• La Niña climate conditions have emerged for the second winter in a row, according to NOAA’s Climate Prediction Center. More information on what this means for the Missouri River Basin can be found in last year’s La Niña report from NOAA (this will be updated soon for 2021–2022 conditions).

Figure 5. U.S. Drought Outlook (Valid October 12, 2021–January 31, 2022)

Climate Prediction Center 3-month drought outlook for the Missouri River Basin, valid for October 12, 2021 to January 31, 2022.
The U.S. Seasonal Drought Outlook for October 21, 2021–January 31, 2022. The brown color shows areas where the drought is likely to persist, and the yellow color shows areas where drought development is likely. Source: NOAA's Climate Prediction Center, via Drought.gov.

Figure 6. Precipitation Outlook for November 2021–January 2022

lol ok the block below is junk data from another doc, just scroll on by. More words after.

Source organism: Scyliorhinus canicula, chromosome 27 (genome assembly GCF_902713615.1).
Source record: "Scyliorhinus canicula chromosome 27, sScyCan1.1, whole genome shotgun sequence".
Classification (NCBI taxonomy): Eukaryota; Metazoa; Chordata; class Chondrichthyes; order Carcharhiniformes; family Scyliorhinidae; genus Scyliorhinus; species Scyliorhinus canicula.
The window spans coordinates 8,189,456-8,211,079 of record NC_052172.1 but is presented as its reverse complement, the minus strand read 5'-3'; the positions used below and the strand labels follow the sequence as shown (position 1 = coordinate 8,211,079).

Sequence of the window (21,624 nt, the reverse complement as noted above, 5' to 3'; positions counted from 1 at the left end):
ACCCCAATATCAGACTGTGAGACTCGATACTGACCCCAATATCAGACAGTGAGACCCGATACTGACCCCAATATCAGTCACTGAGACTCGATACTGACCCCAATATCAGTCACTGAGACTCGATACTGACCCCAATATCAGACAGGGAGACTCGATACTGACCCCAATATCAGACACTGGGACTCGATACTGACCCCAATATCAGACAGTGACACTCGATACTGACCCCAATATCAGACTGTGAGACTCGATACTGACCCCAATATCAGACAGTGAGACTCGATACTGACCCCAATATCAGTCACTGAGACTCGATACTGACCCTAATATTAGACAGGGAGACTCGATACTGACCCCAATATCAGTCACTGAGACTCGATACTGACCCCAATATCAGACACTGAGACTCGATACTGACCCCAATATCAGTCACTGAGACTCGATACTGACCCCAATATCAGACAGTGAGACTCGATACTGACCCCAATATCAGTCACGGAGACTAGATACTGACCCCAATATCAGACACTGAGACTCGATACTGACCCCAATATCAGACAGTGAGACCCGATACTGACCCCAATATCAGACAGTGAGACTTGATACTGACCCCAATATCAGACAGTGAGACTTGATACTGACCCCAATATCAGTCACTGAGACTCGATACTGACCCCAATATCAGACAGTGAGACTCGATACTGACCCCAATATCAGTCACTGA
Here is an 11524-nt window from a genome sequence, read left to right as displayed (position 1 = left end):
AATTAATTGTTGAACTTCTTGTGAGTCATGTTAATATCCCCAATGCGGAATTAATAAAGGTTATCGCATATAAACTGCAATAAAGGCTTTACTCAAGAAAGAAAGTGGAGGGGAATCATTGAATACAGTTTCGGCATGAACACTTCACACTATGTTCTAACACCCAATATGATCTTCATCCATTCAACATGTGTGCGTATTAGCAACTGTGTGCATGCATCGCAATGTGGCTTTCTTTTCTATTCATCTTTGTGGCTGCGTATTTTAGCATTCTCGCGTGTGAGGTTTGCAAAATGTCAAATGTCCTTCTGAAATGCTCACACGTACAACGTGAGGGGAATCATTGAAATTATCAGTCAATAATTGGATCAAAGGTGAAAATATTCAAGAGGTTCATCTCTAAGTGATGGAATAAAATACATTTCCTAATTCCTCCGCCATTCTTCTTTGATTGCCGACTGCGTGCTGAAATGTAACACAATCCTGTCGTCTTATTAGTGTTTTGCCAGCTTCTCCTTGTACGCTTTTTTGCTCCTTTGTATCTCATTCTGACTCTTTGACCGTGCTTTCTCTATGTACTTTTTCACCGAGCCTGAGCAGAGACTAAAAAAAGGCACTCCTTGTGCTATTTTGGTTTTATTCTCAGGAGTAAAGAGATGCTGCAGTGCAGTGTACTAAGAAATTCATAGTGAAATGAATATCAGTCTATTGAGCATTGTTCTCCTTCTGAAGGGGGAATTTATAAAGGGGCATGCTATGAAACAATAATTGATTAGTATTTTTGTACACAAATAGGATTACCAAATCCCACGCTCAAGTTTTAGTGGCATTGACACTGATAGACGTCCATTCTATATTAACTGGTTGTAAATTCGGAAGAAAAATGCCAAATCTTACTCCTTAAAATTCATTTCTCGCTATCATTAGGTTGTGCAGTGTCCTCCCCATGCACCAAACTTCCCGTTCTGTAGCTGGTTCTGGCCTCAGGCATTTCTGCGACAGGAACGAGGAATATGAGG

Climate Prediction Center 3-month U.S. precipitation outlook, valid for November 2021 to January 2022. Odds favor equal chances for either above-, near-, or below-normal precipitation across much of the Missouri River Basin, with the exception of Montana and northwest Wyoming.
Seasonal precipitation outlook for November 2021–January 2022 from NOAA’s Climate Prediction Center. The green shades represent areas with a greater chance for above-normal precipitation, white areas represent equal chances for either above-, near-, or below-normal precipitation, and brown shades represent areas with a greater chance for below-normal precipitation. Source: NOAA's Climate Prediction Center.

For More Information

Prepared By

Molly Woloszyn & Britt Parker
NOAA/National Integrated Drought Information System (NIDIS)

Dannele Peck
USDA Midwest and Northern Plains Climate Hub

Doug Kluck
NOAA/National Centers for Environmental Information

Kevin Low
NOAA/Missouri Basin River Forecast Center

Special Thanks

This drought status update is issued in partnership between the National Oceanic and Atmospheric Administration (NOAA) and the U.S. Department of Agriculture (USDA) to communicate a potential area of concern for drought expansion and/or development within the North Central U.S. based on recent conditions and the upcoming forecast. NIDIS and its partners will issue future drought status updates as conditions evolve.